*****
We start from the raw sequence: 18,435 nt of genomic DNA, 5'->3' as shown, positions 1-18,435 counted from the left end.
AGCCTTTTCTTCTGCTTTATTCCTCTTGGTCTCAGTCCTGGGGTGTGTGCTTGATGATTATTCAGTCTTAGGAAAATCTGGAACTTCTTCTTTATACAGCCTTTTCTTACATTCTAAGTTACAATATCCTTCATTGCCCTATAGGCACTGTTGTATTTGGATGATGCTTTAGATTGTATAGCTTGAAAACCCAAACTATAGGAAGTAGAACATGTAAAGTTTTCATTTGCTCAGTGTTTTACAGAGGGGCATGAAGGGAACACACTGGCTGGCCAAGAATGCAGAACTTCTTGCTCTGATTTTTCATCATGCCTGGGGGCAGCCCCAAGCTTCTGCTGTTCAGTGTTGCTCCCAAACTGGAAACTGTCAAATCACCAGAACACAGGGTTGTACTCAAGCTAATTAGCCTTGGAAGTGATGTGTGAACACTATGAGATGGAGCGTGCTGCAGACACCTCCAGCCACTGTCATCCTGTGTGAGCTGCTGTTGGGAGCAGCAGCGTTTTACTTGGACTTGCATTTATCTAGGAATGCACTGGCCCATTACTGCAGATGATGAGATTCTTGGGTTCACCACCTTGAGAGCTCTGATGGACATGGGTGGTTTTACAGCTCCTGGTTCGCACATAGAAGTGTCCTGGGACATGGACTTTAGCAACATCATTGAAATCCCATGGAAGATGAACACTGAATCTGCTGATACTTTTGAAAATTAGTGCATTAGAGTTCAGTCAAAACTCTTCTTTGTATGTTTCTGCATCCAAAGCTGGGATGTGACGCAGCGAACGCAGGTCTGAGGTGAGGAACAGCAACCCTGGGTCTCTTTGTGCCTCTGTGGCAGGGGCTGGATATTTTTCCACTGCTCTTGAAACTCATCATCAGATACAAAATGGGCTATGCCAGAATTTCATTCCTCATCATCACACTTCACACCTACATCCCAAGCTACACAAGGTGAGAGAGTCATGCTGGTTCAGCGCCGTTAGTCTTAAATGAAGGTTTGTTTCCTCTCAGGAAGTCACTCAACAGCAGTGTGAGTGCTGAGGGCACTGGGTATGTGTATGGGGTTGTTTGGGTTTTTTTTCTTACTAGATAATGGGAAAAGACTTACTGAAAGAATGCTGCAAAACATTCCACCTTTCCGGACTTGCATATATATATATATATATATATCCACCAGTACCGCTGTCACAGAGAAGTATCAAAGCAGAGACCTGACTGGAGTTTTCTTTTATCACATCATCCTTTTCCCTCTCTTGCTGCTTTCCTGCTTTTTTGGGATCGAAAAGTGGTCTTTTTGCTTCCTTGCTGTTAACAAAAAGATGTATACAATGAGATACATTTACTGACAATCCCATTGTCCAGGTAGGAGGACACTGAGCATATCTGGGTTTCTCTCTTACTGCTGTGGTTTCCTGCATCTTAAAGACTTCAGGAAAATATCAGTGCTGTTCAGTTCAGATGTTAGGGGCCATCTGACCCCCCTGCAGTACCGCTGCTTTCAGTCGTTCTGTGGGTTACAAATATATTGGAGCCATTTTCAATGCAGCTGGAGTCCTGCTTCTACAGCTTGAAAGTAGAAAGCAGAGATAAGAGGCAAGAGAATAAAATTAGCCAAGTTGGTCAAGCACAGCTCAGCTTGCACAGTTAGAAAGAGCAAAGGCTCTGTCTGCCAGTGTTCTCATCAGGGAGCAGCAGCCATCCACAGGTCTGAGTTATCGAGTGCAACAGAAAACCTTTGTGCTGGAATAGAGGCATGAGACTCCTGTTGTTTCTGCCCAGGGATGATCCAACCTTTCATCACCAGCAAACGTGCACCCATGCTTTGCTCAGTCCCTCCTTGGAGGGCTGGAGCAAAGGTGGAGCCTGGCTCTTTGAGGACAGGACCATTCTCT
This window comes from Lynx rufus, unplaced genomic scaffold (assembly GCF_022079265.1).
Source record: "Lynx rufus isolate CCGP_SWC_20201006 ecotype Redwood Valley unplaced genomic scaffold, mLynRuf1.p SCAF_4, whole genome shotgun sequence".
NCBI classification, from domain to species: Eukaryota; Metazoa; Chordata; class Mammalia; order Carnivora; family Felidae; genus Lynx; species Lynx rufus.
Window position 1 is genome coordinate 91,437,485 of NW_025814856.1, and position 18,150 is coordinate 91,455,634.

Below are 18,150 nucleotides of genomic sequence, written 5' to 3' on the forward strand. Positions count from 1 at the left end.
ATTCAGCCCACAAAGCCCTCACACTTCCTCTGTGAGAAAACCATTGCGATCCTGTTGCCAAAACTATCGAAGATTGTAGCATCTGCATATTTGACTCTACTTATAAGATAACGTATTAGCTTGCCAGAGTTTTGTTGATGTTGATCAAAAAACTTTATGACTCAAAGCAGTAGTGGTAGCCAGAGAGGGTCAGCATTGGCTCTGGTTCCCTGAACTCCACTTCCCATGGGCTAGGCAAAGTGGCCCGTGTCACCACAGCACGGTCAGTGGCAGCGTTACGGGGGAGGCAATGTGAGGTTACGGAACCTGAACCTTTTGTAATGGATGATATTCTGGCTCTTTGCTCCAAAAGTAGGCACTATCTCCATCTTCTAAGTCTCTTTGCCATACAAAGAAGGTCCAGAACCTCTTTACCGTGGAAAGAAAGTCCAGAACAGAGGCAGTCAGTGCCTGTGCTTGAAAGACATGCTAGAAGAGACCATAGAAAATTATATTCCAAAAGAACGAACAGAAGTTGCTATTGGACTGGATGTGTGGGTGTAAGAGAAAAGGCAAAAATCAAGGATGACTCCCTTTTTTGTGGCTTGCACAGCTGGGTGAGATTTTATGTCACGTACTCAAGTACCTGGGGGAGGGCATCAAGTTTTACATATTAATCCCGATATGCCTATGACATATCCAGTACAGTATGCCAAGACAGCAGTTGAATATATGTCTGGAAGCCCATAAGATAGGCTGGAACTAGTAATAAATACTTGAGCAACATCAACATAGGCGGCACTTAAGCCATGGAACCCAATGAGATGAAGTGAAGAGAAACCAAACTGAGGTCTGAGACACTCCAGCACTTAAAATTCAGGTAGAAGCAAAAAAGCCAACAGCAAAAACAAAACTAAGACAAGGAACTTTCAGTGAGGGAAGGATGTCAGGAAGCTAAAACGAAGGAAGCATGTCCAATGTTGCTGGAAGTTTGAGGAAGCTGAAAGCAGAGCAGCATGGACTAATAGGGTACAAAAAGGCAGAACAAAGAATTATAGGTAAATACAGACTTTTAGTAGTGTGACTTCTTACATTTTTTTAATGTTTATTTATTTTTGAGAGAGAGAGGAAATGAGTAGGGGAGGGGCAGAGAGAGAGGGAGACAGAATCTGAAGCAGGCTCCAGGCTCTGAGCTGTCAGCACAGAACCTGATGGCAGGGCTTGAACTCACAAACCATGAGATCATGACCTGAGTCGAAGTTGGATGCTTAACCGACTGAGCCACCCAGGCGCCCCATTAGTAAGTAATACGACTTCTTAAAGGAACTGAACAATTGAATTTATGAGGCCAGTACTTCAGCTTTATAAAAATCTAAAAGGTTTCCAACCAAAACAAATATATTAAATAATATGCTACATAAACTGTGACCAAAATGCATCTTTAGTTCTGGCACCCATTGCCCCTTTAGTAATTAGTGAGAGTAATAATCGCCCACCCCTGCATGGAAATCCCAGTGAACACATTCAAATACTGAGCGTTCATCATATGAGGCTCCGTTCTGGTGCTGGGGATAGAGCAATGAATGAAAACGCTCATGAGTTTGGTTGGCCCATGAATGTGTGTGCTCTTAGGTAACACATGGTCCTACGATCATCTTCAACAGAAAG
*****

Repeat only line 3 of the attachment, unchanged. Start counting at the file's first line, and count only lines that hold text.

This window comes from Lynx rufus, unplaced genomic scaffold (assembly GCF_022079265.1).